Ending up on the losing side of a lawsuit or collection effort is no fun. It is even worse when you do not have the resources to pay the amount for which you are responsible. There are as many ways to handle this situation as there are types of judgments.
Nature of a Judgment
Once a lawsuit is resolved, a judgment is issued. This is the final part of a court case. In civil cases, the judgment is a penalty or fee of some type. Most are money judgments. Money judgments must be specific and in writing. Other types involve real estate or other personal property.
Judgment on record
Once a judgment has been issued, the next step is to docket it. During this process, the judge signs an order and hands it over to the Clerk of Court who files it. This has the effect of making the judgment and order of payment for monetary debt or a lien of record against any real property owned by the debtor. At this point, the losing party is responsible for paying, or satisfying, the judgment.
The creditor has the right to enforce the judgment against the debtor. In most states, this is called a “writ of execution.” This gives an officer of the court, typically a sheriff, is given the authority to demand payment or seize and sell property to produce enough proceeds to satisfy the judgment. The umbrella of demanding payment can include garnishing wages, insurance or entitlement payments. The officer may be able to force the debtor to take bank funds to pay a judgment. In extreme cases or where a high-dollar amount is involved, the court an order sale of property and use the proceeds to satisfy a judgment. These are all the creditor’s rights and an overview of what could happen. The Debtor has a few options to avoid these extremes.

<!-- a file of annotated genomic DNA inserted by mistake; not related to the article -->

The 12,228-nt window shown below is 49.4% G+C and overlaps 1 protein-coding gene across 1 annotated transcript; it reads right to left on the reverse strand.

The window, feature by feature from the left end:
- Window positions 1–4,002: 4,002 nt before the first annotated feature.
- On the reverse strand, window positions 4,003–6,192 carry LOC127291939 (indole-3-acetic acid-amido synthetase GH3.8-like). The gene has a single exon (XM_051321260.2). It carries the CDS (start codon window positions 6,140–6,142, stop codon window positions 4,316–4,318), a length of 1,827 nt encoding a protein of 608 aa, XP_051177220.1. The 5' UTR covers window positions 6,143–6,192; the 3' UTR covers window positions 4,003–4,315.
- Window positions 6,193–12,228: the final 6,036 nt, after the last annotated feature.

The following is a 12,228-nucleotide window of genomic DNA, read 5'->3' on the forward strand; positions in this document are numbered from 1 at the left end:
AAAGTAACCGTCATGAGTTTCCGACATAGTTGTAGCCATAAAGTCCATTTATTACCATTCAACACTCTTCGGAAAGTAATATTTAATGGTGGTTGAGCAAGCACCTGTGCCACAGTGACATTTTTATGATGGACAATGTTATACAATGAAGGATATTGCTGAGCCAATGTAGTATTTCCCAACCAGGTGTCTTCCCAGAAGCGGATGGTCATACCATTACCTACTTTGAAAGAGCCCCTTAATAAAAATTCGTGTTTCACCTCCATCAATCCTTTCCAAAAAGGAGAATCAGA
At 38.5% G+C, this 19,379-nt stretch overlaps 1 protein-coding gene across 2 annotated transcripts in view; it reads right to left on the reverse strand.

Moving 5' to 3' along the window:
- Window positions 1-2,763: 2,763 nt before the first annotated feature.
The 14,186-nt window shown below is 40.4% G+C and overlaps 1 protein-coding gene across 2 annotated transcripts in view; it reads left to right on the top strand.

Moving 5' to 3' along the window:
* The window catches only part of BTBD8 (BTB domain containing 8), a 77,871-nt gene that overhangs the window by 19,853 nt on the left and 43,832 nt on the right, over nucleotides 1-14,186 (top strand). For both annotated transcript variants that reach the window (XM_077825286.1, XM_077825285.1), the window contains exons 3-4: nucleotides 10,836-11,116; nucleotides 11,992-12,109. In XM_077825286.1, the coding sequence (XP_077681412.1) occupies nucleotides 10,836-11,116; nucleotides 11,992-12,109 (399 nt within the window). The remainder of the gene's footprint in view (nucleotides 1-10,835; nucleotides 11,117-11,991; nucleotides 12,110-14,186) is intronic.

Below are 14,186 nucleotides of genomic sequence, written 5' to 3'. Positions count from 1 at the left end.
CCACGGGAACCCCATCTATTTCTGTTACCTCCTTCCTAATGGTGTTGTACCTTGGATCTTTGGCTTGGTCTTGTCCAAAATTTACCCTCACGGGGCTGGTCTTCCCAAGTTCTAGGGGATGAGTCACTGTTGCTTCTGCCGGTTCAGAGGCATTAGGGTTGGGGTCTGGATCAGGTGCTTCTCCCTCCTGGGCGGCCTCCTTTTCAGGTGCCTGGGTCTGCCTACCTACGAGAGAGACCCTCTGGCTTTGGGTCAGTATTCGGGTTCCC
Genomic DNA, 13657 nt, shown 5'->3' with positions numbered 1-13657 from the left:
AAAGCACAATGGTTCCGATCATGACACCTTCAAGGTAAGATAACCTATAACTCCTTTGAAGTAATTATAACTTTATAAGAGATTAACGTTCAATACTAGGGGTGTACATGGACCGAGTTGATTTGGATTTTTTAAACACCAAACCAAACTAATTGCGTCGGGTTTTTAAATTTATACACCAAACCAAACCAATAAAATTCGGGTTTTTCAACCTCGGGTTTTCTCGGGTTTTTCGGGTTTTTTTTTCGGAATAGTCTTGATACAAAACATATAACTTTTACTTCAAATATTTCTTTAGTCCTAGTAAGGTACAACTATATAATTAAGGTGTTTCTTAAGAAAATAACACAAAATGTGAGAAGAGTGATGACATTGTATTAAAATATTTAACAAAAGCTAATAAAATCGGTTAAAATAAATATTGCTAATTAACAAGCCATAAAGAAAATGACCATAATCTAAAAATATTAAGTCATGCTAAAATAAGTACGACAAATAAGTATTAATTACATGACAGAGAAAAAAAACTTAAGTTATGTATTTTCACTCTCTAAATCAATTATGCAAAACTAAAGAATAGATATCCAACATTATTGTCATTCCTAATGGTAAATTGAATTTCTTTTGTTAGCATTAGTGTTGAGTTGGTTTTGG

A debtor can ask the court for a hearing about his or her ability to pay the judgment. This requires the person to return to court with documentation of their finances. The judge will review the documents and make another consideration. If the situation is the debtor is unable to pay the entire judgment at one time, the court may agree to installment payments. Some states allow a determination that the debtor is “judgment proof.” This means the person literally has no income or other means to pay a judgment. Some states have wages laws that prevent garnishment. That allows a person who is working, but below poverty level, to be protected from wage garnishment. This situation can also result in a debtor being considered judgment proof. This scenario is rare. The majority of cases end with the court demanding and accepting some sort of payment.
Monica Sanders has been a writer for more than 10 years, seven of which were in television and online journalism. She holds a Bachelor of Science, Juris Doctor and Master of Laws and has published articles and columns ranging in subject from legal and international business issues to personal finance.